Let’s be honest. Over the past few years there has been a lot of turbulence in the Southern Baptist Convention and a lot of that has been directed at the SBC Executive Committee, the SBC Sexual Abuse Task Force (SATF) and the Abuse Reform Implementation Task Force (ARITF).
But let’s not overlook the opportunity to express appreciation when appreciation is due.
I believe every Southern Baptist can agree that even a single instance of abuse in any church is one too many. A church should be the most obvious place people can take refuge from the brokenness of this world; where people can hear of God’s love and be ministered to by God’s people. A place where broken lives are mended.
As followers of Jesus and as a convention of churches, it is our responsibility to ensure we strive to that end.
Agreement on how we get there has at times been difficult. However, pastor Marshall Blalock, chair of the ARITF, and the other members of that task force, deserve credit for making the decision not to pursue their initial recommendation of contracting with GuidePost Solutions for the purpose of “establishing and maintaining a database for those credibly accused of sexual abuse.”
And for that I want to say thank you. I know it wasn’t an easy decision, but it was the right decision and as a Southern Baptist I want to express appreciation to task force members.
Getting to this point has been a process. Several state mission board executive directors, including myself, spoke with Dr. Blalock in February at our state executives’ annual gathering. We spoke with him again a week later, the day after he reported to the SBC Executive Committee that the ARITF would employ GuidePost Solutions.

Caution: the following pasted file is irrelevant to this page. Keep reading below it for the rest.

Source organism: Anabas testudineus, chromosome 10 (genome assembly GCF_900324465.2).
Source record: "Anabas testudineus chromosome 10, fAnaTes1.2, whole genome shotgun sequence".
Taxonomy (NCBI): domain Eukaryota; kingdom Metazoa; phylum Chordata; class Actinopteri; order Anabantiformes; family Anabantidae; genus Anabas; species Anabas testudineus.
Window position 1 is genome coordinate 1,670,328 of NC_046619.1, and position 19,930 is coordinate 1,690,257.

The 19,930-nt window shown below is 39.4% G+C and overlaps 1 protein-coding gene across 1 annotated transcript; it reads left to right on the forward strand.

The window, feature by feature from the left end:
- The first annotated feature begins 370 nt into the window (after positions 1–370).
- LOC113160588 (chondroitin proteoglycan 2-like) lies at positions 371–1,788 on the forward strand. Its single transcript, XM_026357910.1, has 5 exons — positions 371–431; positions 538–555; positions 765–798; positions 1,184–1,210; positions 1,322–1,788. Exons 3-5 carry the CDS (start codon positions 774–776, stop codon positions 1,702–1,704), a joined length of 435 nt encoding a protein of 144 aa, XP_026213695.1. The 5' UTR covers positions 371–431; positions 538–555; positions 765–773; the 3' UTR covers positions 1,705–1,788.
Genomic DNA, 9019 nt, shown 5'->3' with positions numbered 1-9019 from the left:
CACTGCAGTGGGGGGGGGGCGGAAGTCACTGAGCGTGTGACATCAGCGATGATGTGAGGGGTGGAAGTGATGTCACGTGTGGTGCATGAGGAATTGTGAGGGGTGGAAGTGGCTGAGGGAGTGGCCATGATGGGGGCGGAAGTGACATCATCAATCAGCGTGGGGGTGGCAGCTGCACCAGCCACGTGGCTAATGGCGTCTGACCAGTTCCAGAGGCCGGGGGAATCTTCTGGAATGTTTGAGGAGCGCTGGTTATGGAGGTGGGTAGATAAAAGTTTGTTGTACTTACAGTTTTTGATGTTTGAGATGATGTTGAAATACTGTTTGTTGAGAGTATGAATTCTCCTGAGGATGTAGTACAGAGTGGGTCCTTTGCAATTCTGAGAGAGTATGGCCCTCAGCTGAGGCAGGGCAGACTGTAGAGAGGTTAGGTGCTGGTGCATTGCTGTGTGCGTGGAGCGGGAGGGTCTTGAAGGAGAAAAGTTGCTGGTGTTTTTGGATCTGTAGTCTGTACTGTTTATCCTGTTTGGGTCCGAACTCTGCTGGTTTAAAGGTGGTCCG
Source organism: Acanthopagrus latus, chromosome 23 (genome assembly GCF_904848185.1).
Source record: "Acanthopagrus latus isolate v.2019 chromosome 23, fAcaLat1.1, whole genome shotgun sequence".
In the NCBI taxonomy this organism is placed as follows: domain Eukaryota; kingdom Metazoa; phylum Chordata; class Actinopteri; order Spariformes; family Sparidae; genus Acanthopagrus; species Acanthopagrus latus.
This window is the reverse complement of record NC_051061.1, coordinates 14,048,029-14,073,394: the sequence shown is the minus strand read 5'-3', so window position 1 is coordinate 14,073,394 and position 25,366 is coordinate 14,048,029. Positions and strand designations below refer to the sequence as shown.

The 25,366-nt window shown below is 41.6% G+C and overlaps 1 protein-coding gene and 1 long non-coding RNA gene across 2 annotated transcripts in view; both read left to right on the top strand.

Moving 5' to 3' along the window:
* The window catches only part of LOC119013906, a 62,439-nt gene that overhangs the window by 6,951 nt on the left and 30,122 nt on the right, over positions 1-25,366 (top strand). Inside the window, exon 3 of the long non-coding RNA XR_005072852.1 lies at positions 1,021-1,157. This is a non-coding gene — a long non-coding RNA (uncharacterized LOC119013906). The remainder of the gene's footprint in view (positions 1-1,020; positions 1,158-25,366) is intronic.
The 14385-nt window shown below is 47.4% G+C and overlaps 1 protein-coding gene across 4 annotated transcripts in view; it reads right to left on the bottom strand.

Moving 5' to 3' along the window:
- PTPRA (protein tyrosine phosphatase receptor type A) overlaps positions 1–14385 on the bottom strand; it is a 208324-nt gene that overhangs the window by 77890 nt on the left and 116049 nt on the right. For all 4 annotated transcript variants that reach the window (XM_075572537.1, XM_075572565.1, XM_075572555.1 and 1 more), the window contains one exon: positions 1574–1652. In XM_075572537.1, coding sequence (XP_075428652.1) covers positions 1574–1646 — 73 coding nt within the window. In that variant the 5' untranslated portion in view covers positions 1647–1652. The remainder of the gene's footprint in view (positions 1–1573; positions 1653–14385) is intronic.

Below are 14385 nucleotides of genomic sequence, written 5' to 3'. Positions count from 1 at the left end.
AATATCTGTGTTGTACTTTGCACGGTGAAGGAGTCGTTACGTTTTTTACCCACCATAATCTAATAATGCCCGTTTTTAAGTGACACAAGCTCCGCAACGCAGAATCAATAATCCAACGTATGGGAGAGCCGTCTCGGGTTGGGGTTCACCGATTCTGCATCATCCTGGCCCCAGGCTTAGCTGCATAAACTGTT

The conversations continued — some public; most private — over the next few weeks. They were good and productive, and we believe our concerns were heard.
Our concerns stemmed from a social media post made last June by GuidePost Solutions that said — in part — that the company was, “… proud to be an ally to our LGBTQ+ community.” I publicly expressed my conviction at that time about Cooperative Program funding being used to pay a company addressing an issue like sexual abuse when that company does not share our biblical view of sexuality. I still feel that way.
I heard from people who agreed with me and others who didn’t, and I respect those who differ.
And that’s the point.
We should, and must, respectfully listen to differing perspectives, without compromising deeply held biblical convictions. We should strive to preserve unity where we can strike compromise without altering foundational principles.
I believe that is the track Dr. Blalock and the committee chose. Consider these statements made by the ARITF: “…We have also endeavored to listen carefully and thoughtfully respond to those who have raised concerns.”
“We wish to express our sincere gratitude to the local, state and national leaders, as well as abuse survivors, who have not only engaged in productive dialogue with us but have patiently allowed the ARITF and Credentials Committee time to consider these concerns and work toward a unifying solution.”
“It is our prayer that leaders in our Convention will choose to work together as we move forward in a manner that is both unifying and effective.”
I appreciate Dr. Blalock, and those working with him, in making such a strong call for unity in our stand against sexual abuse. Let’s understand that the battle is not against the task force or with a secular company that has every right to its own cultural principles. Our focus must be in making certain that churches and ministries are as safe as possible against sexual abusers and in offering support to sexual abuse survivors. I believe together, we can do that.
It is a joy to be with you on this journey. B&R